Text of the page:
Klein’s presentation of the policy called cap-and-trade is an example. She never distinguishes offsets from cap-and-trade (p.218-225), using examples from offsets to critique cap-and-trade. Honest writing would have explained the small percentage of offsets in any of the existing or proposed cap-and-trade systems. And of course she never refers to any of the leading work assessing the effectiveness of policy approaches (IPCC, GEA, research at MIT, Stanford, Resources for the Future, London School of Economics, etc.) and the numerous examples of cap-and-trade being used to reduce acid emissions and in some cases urban smog and water pollution. When she finally discusses the EU’s GHG cap-and-trade system (p.224) she claims it has “failed as a market” and as evidence notes that permit prices have fallen. As Joskow at MIT, or any other leading scholar, would explain, this is what is supposed to happen if the cap is achieved because of an economic recession or technological advance that lowers costs. This is a sign of the success of the policy, just as occurred with the falling price for acid permits in the US sulfur emissions cap-and-trade program implemented by George Bush senior (one of the main reasons we no longer worry much about acid rain – or assume that we need to change capitalism to address it). Europe met its cap and still is. But not a word about that from Klein.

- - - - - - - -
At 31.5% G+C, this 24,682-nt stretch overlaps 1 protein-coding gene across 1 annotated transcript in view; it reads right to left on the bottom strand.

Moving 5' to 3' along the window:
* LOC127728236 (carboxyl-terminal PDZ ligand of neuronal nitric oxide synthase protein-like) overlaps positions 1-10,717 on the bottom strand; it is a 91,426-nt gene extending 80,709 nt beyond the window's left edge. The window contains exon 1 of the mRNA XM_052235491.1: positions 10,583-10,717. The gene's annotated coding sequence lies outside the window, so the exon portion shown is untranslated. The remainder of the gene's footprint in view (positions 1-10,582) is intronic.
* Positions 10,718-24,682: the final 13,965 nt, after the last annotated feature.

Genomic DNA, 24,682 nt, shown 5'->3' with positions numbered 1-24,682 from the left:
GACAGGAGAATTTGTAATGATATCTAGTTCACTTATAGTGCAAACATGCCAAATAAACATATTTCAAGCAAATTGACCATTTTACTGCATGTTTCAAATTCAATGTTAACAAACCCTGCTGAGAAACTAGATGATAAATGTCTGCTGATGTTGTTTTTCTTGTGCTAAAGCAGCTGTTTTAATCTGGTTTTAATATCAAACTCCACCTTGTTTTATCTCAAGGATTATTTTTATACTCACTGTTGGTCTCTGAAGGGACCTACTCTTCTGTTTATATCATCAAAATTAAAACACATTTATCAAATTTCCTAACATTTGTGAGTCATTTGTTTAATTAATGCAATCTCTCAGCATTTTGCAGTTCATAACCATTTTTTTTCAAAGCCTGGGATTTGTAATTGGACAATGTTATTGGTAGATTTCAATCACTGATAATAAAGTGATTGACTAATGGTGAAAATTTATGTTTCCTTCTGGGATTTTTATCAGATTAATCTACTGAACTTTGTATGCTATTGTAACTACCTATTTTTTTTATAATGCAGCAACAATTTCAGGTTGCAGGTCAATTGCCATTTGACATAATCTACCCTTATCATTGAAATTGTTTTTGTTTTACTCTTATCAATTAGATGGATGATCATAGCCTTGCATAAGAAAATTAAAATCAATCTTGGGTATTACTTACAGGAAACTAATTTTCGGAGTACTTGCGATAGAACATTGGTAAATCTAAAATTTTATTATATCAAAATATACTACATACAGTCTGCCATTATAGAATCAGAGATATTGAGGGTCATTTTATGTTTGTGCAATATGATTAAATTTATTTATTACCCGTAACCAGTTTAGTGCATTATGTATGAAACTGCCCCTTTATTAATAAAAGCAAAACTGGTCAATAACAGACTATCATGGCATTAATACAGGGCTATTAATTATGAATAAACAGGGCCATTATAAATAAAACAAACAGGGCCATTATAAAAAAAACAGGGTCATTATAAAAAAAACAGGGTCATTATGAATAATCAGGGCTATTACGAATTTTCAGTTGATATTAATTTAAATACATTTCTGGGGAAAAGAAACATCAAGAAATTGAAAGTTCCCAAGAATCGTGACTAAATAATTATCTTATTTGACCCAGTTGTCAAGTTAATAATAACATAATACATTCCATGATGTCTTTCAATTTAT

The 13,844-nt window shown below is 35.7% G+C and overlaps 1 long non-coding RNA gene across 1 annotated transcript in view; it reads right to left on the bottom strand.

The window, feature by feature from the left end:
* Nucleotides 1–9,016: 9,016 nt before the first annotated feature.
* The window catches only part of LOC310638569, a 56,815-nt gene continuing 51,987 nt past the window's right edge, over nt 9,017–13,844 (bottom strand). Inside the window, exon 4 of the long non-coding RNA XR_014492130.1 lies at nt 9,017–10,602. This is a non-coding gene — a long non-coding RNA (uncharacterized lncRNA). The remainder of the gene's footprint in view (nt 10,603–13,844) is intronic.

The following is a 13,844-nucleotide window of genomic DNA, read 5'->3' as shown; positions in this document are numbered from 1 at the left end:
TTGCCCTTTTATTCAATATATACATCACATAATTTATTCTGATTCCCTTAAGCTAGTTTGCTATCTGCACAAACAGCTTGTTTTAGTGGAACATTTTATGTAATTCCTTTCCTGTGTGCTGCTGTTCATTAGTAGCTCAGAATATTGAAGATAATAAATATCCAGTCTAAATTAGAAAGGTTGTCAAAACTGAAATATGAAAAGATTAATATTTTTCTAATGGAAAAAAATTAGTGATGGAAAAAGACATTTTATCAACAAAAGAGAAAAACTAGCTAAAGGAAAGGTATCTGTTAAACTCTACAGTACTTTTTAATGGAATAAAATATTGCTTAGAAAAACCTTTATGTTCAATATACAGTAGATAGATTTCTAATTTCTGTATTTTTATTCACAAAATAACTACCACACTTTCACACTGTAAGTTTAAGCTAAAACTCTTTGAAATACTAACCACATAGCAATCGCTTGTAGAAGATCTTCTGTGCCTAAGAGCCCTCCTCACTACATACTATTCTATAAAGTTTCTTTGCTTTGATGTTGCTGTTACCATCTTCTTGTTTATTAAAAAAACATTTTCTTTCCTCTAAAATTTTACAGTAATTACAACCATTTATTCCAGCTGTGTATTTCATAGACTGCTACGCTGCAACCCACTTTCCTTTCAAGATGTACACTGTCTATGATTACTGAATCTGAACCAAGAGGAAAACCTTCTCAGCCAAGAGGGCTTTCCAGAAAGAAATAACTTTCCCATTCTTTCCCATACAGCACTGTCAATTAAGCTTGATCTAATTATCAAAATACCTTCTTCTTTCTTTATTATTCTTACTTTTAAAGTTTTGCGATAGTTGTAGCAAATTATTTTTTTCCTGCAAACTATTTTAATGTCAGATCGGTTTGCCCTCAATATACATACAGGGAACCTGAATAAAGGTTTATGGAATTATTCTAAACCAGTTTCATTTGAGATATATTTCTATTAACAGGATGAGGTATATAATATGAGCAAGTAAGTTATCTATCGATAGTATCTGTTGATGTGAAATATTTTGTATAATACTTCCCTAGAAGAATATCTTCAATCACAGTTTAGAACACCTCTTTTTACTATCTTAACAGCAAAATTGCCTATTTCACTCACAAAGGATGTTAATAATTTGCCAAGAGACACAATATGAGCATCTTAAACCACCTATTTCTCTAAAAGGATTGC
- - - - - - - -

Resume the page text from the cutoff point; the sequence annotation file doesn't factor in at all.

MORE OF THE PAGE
(Incidentally, there is strong independent world-leading research to suggest that offsets are ineffective, which is why we must make sure that cap-and-trade systems forbid them or allow only a small amount – as is the case with the EU system and would have been the case had the Waxman-Markey bill passed in the US Senate.)